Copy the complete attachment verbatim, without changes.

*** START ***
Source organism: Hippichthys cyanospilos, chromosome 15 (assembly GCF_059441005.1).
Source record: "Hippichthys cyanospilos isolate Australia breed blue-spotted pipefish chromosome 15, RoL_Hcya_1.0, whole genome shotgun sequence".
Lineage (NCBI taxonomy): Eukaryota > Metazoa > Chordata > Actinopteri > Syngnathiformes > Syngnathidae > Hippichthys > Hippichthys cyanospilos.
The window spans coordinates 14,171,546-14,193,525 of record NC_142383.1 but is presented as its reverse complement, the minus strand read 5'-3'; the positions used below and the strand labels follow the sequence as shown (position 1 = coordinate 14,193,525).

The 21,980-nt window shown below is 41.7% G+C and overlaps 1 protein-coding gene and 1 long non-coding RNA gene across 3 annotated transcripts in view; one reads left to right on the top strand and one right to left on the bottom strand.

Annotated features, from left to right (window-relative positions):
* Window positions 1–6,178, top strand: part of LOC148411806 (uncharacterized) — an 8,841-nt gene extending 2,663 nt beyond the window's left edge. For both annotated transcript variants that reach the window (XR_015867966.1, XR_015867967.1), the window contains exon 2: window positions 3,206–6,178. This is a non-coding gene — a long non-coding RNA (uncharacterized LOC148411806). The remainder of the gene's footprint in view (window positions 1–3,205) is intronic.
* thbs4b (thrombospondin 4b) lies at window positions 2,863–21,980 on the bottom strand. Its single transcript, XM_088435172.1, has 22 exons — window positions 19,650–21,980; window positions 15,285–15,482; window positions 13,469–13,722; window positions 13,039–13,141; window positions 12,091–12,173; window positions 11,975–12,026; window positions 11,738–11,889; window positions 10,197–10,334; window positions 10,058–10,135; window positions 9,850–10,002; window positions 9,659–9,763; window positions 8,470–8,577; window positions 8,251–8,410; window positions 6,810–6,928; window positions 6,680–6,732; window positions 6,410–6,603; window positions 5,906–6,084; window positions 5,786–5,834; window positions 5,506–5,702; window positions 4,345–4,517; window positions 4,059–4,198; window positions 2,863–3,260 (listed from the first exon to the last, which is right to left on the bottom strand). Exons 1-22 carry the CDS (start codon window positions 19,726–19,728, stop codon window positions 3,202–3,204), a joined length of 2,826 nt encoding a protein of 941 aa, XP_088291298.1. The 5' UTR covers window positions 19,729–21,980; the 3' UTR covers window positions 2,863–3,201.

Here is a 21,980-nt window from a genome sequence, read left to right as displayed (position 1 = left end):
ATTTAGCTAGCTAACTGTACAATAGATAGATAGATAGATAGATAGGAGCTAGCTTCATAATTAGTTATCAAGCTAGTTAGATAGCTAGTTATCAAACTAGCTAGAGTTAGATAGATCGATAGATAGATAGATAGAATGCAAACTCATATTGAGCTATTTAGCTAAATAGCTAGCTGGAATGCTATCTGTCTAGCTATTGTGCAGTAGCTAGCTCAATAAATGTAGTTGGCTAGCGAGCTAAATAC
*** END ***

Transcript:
Source organism: Hippichthys cyanospilos, chromosome 15 (assembly GCF_059441005.1).
Source record: "Hippichthys cyanospilos isolate Australia breed blue-spotted pipefish chromosome 15, RoL_Hcya_1.0, whole genome shotgun sequence".
Lineage (NCBI taxonomy): Eukaryota > Metazoa > Chordata > Actinopteri > Syngnathiformes > Syngnathidae > Hippichthys > Hippichthys cyanospilos.
The window spans coordinates 14,171,546-14,193,525 of record NC_142383.1 but is presented as its reverse complement, the minus strand read 5'-3'; the positions used below and the strand labels follow the sequence as shown (position 1 = coordinate 14,193,525).

The 21,980-nt window shown below is 41.7% G+C and overlaps 1 protein-coding gene and 1 long non-coding RNA gene across 3 annotated transcripts in view; one reads left to right on the top strand and one right to left on the bottom strand.

Annotated features, from left to right (window-relative positions):
* Window positions 1–6,178, top strand: part of LOC148411806 (uncharacterized) — an 8,841-nt gene extending 2,663 nt beyond the window's left edge. For both annotated transcript variants that reach the window (XR_015867966.1, XR_015867967.1), the window contains exon 2: window positions 3,206–6,178. This is a non-coding gene — a long non-coding RNA (uncharacterized LOC148411806). The remainder of the gene's footprint in view (window positions 1–3,205) is intronic.
* thbs4b (thrombospondin 4b) lies at window positions 2,863–21,980 on the bottom strand. Its single transcript, XM_088435172.1, has 22 exons — window positions 19,650–21,980; window positions 15,285–15,482; window positions 13,469–13,722; window positions 13,039–13,141; window positions 12,091–12,173; window positions 11,975–12,026; window positions 11,738–11,889; window positions 10,197–10,334; window positions 10,058–10,135; window positions 9,850–10,002; window positions 9,659–9,763; window positions 8,470–8,577; window positions 8,251–8,410; window positions 6,810–6,928; window positions 6,680–6,732; window positions 6,410–6,603; window positions 5,906–6,084; window positions 5,786–5,834; window positions 5,506–5,702; window positions 4,345–4,517; window positions 4,059–4,198; window positions 2,863–3,260 (listed from the first exon to the last, which is right to left on the bottom strand). Exons 1-22 carry the CDS (start codon window positions 19,726–19,728, stop codon window positions 3,202–3,204), a joined length of 2,826 nt encoding a protein of 941 aa, XP_088291298.1. The 5' UTR covers window positions 19,729–21,980; the 3' UTR covers window positions 2,863–3,201.

Here is a 21,980-nt window from a genome sequence, read left to right as displayed (position 1 = left end):
ATTTAGCTAGCTAACTGTACAATAGATAGATAGATAGATAGATAGGAGCTAGCTTCATAATTAGTTATCAAGCTAGTTAGATAGCTAGTTATCAAACTAGCTAGAGTTAGATAGATCGATAGATAGATAGATAGAATGCAAACTCATATTGAGCTATTTAGCTAAATAGCTAGCTGGAATGCTATCTGTCTAGCTATTGTGCAGTAGCTAGCTCAATAAATGTAGTTGGCTAGCGAGCTAAATAC